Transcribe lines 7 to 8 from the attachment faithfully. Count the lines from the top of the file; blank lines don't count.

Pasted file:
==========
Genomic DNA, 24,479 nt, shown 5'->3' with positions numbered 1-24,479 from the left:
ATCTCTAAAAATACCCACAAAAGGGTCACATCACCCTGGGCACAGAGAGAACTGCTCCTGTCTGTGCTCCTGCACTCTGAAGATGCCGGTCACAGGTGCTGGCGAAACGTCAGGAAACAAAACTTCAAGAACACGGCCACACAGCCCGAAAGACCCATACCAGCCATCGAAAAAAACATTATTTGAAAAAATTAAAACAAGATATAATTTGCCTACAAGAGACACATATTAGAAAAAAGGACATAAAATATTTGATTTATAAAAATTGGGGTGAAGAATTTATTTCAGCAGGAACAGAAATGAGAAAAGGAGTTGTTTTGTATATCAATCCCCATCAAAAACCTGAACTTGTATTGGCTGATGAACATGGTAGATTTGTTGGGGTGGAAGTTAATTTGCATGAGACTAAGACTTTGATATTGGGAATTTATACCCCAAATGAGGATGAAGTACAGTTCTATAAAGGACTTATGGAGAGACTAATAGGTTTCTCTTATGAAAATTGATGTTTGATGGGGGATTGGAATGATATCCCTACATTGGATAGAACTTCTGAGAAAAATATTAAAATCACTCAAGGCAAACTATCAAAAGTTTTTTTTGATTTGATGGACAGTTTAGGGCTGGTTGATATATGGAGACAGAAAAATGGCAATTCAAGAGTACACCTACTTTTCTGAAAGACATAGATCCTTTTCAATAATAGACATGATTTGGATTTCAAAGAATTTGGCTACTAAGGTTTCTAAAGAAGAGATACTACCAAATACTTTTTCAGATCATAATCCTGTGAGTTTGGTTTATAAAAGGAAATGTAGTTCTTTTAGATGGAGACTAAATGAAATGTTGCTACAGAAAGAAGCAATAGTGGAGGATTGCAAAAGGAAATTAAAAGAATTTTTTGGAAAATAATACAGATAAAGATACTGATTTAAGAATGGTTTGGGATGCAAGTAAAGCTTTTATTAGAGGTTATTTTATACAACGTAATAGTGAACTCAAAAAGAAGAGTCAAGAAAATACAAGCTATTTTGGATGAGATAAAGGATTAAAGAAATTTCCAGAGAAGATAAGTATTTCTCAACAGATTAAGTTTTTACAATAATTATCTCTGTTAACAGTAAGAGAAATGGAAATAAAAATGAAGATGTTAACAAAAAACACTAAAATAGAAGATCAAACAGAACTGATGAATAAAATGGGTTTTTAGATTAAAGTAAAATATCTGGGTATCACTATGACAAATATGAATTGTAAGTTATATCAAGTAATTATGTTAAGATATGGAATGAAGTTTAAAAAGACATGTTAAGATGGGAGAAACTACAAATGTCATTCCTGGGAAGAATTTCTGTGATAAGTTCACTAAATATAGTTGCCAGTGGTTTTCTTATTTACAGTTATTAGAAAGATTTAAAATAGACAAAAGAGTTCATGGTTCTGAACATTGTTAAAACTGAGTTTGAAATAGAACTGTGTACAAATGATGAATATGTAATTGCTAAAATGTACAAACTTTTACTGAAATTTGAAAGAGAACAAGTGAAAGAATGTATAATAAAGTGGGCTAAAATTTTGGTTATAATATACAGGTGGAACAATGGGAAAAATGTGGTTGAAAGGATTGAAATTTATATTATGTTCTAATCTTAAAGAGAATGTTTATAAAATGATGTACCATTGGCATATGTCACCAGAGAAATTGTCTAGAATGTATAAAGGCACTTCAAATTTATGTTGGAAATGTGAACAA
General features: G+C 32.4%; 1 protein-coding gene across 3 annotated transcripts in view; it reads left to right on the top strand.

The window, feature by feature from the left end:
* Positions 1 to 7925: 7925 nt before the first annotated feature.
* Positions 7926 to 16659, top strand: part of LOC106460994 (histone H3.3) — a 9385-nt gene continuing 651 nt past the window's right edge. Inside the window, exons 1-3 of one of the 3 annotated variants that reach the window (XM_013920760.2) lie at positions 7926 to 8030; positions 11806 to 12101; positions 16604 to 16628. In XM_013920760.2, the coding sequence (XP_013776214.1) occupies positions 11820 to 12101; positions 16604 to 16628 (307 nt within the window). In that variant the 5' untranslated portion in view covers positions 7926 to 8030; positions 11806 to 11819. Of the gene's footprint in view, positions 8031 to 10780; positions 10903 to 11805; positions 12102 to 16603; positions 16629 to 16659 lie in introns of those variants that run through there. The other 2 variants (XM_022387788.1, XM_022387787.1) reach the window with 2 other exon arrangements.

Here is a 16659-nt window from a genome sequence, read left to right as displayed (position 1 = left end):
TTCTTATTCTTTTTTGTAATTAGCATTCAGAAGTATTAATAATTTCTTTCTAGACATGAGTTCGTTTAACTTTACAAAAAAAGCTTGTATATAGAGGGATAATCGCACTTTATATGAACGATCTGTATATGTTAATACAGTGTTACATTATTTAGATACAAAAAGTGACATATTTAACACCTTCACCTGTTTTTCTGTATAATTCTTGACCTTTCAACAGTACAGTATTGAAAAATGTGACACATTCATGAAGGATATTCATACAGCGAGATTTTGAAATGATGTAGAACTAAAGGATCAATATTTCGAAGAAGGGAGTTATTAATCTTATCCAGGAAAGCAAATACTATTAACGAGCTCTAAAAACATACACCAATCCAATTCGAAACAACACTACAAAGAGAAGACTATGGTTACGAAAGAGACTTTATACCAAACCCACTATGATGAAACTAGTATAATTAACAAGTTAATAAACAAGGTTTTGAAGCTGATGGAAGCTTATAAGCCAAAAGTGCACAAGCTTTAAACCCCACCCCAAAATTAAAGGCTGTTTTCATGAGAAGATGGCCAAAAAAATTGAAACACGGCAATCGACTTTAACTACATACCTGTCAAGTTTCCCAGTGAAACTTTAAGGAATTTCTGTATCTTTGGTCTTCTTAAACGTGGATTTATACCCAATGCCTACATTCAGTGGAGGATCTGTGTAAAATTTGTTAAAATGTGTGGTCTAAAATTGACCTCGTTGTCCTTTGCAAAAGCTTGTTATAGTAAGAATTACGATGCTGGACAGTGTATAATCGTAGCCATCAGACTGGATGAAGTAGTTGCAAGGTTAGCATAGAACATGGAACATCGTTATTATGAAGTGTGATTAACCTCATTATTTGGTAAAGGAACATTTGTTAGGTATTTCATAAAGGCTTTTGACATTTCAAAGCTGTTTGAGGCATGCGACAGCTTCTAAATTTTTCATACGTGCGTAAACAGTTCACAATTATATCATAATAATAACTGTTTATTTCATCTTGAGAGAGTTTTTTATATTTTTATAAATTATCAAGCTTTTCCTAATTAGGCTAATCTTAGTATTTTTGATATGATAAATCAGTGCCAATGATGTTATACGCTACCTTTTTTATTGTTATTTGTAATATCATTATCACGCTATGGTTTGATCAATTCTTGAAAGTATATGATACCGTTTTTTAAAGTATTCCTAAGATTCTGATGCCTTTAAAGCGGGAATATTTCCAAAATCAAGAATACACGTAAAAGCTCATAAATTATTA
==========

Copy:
Here is a 16659-nt window from a genome sequence, read left to right as displayed (position 1 = left end):
TTCTTATTCTTTTTTGTAATTAGCATTCAGAAGTATTAATAATTTCTTTCTAGACATGAGTTCGTTTAACTTTACAAAAAAAGCTTGTATATAGAGGGATAATCGCACTTTATATGAACGATCTGTATATGTTAATACAGTGTTACATTATTTAGATACAAAAAGTGACATATTTAACACCTTCACCTGTTTTTCTGTATAATTCTTGACCTTTCAACAGTACAGTATTGAAAAATGTGACACATTCATGAAGGATATTCATACAGCGAGATTTTGAAATGATGTAGAACTAAAGGATCAATATTTCGAAGAAGGGAGTTATTAATCTTATCCAGGAAAGCAAATACTATTAACGAGCTCTAAAAACATACACCAATCCAATTCGAAACAACACTACAAAGAGAAGACTATGGTTACGAAAGAGACTTTATACCAAACCCACTATGATGAAACTAGTATAATTAACAAGTTAATAAACAAGGTTTTGAAGCTGATGGAAGCTTATAAGCCAAAAGTGCACAAGCTTTAAACCCCACCCCAAAATTAAAGGCTGTTTTCATGAGAAGATGGCCAAAAAAATTGAAACACGGCAATCGACTTTAACTACATACCTGTCAAGTTTCCCAGTGAAACTTTAAGGAATTTCTGTATCTTTGGTCTTCTTAAACGTGGATTTATACCCAATGCCTACATTCAGTGGAGGATCTGTGTAAAATTTGTTAAAATGTGTGGTCTAAAATTGACCTCGTTGTCCTTTGCAAAAGCTTGTTATAGTAAGAATTACGATGCTGGACAGTGTATAATCGTAGCCATCAGACTGGATGAAGTAGTTGCAAGGTTAGCATAGAACATGGAACATCGTTATTATGAAGTGTGATTAACCTCATTATTTGGTAAAGGAACATTTGTTAGGTATTTCATAAAGGCTTTTGACATTTCAAAGCTGTTTGAGGCATGCGACAGCTTCTAAATTTTTCATACGTGCGTAAACAGTTCACAATTATATCATAATAATAACTGTTTATTTCATCTTGAGAGAGTTTTTTATATTTTTATAAATTATCAAGCTTTTCCTAATTAGGCTAATCTTAGTATTTTTGATATGATAAATCAGTGCCAATGATGTTATACGCTACCTTTTTTATTGTTATTTGTAATATCATTATCACGCTATGGTTTGATCAATTCTTGAAAGTATATGATACCGTTTTTTAAAGTATTCCTAAGATTCTGATGCCTTTAAAGCGGGAATATTTCCAAAATCAAGAATACACGTAAAAGCTCATAAATTATTA